By: Allison Hedrick
It’s hard to compete for a child’s attention these days when television shows, computer programs, and video games tend to be favorite pastimes.
So Virginia Cooperative Extension agents decided that if you can’t beat them, you might as well join them. They are using iPads to enhance educational programming and keep children engaged.
Last summer, Extension created an iPad lab that includes 12 iPads that agents can use in educational programs.
“Virginia 4-H emphasizes learning by doing and using the iPad puts a modern spin on that,” said Cathy Sutphin, associate director of 4-H youth development for Extension. Mark Sumner, senior information technology analyst, and Melissa Breen, 4-H administrative assistant, helped to develop the iPad labs.
“When they say, ‘There’s an app for that,’ they really mean it,” Sutphin said. “Agents can use the iPads to go in so many different directions.”
Ruth Wallace, 4-H agent in Buckingham County, said the iPads are good learning tools to keep children interested.
“On the first day when I mentioned that we would be using the iPads, the kids’ eyes just lit up,” Wallace said. “All of a sudden I had their complete attention.”
Her 4-H group has been using iPads in an after-school program called “Mad Science.” Wallace said the students use the iPads to record their progress on science experiments, and they plan to turn their efforts into a video. They also use an iPad application called Tinkerbox to explore physics.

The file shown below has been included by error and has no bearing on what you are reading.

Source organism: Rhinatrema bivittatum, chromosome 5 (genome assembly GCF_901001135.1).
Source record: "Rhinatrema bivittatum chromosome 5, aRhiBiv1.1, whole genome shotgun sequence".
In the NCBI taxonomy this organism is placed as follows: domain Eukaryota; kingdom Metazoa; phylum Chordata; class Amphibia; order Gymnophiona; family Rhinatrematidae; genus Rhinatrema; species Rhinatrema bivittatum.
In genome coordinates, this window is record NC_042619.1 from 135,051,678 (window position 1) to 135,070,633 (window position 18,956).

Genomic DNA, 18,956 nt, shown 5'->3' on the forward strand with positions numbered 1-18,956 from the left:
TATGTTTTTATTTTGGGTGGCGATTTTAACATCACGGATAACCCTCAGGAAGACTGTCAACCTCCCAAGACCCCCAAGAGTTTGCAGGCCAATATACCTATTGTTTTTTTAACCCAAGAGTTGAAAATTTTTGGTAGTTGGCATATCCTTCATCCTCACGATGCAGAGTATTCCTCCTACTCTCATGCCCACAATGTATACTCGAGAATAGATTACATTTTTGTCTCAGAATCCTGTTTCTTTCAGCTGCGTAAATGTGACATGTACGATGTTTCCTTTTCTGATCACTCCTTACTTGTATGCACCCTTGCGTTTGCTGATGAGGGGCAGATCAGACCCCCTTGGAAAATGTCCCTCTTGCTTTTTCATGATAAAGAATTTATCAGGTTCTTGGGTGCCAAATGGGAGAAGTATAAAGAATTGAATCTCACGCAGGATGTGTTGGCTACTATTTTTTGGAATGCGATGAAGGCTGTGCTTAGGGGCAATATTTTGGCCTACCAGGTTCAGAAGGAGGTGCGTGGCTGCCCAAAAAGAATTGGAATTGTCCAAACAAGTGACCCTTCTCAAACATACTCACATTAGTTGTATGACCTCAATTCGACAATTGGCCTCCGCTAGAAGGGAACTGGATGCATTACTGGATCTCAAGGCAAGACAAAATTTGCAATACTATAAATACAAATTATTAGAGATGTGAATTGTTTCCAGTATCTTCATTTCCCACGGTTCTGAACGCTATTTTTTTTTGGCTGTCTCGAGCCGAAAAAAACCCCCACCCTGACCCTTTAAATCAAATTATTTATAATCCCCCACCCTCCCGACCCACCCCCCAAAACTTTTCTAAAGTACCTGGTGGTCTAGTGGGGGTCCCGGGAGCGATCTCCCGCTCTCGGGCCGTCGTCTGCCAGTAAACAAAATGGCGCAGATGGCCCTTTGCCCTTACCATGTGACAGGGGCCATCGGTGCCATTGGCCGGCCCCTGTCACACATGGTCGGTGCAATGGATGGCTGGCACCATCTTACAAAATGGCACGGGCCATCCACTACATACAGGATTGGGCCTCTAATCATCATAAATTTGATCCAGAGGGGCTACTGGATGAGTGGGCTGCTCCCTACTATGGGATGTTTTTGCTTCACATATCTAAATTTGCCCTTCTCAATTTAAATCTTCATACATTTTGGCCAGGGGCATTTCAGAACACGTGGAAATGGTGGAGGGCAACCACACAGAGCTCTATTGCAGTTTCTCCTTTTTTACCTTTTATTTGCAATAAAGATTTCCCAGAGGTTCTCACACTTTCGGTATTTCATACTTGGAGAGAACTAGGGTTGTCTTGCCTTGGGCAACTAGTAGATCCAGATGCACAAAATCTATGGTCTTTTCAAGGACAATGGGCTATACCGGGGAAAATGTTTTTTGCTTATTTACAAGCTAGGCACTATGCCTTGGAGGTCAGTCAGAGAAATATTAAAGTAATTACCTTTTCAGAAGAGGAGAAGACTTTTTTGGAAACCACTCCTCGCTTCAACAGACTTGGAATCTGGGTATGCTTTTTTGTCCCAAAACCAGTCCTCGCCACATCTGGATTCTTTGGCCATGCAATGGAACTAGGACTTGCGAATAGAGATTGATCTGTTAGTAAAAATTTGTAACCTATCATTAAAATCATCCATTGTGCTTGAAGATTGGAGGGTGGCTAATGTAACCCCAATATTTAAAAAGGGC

For Wallace, the technology allows her students to learn virtually in addition to the hands-on approach she uses.
“The iPads have helped us add another dimension to what we are doing,” she said.
A 4-H group in Henry County used the iPads to explore and create music through the GarageBand app.
“Many youths are engaged in music and are musically inclined but can’t afford all of the instruments. By having GarageBand, you have them all at once,” said Brian Hairston, Henry County 4-H youth agent. “It lets you do things you could never do on a real instrument.”